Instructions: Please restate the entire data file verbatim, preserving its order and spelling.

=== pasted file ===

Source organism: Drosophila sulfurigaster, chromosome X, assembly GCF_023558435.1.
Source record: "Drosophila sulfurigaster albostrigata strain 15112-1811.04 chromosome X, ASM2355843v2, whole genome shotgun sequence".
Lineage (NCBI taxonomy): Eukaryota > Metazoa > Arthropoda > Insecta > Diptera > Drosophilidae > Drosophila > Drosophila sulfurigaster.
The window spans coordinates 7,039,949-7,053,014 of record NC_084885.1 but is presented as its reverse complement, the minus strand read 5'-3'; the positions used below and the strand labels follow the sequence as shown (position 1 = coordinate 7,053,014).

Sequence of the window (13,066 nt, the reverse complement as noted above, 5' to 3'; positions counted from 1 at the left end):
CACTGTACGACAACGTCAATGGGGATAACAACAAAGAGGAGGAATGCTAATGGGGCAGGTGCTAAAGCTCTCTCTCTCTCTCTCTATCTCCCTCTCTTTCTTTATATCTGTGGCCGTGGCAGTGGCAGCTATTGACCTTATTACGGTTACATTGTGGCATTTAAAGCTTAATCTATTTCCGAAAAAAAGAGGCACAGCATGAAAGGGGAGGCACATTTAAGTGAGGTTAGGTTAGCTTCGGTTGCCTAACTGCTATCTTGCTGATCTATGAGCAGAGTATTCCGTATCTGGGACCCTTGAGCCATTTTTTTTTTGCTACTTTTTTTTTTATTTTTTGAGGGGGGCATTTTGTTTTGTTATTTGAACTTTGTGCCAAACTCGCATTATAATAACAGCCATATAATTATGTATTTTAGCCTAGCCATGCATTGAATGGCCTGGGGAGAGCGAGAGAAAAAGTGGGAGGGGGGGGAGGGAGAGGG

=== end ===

Source organism: Drosophila sulfurigaster, chromosome X, assembly GCF_023558435.1.
Source record: "Drosophila sulfurigaster albostrigata strain 15112-1811.04 chromosome X, ASM2355843v2, whole genome shotgun sequence".
Lineage (NCBI taxonomy): Eukaryota > Metazoa > Arthropoda > Insecta > Diptera > Drosophilidae > Drosophila > Drosophila sulfurigaster.
The window spans coordinates 7,039,949-7,053,014 of record NC_084885.1 but is presented as its reverse complement, the minus strand read 5'-3'; the positions used below and the strand labels follow the sequence as shown (position 1 = coordinate 7,053,014).

Sequence of the window (13,066 nt, the reverse complement as noted above, 5' to 3'; positions counted from 1 at the left end):
CACTGTACGACAACGTCAATGGGGATAACAACAAAGAGGAGGAATGCTAATGGGGCAGGTGCTAAAGCTCTCTCTCTCTCTCTCTATCTCCCTCTCTTTCTTTATATCTGTGGCCGTGGCAGTGGCAGCTATTGACCTTATTACGGTTACATTGTGGCATTTAAAGCTTAATCTATTTCCGAAAAAAAGAGGCACAGCATGAAAGGGGAGGCACATTTAAGTGAGGTTAGGTTAGCTTCGGTTGCCTAACTGCTATCTTGCTGATCTATGAGCAGAGTATTCCGTATCTGGGACCCTTGAGCCATTTTTTTTTTGCTACTTTTTTTTTTATTTTTTGAGGGGGGCATTTTGTTTTGTTATTTGAACTTTGTGCCAAACTCGCATTATAATAACAGCCATATAATTATGTATTTTAGCCTAGCCATGCATTGAATGGCCTGGGGAGAGCGAGAGAAAAAGTGGGAGGGGGGGGAGGGAGAGGG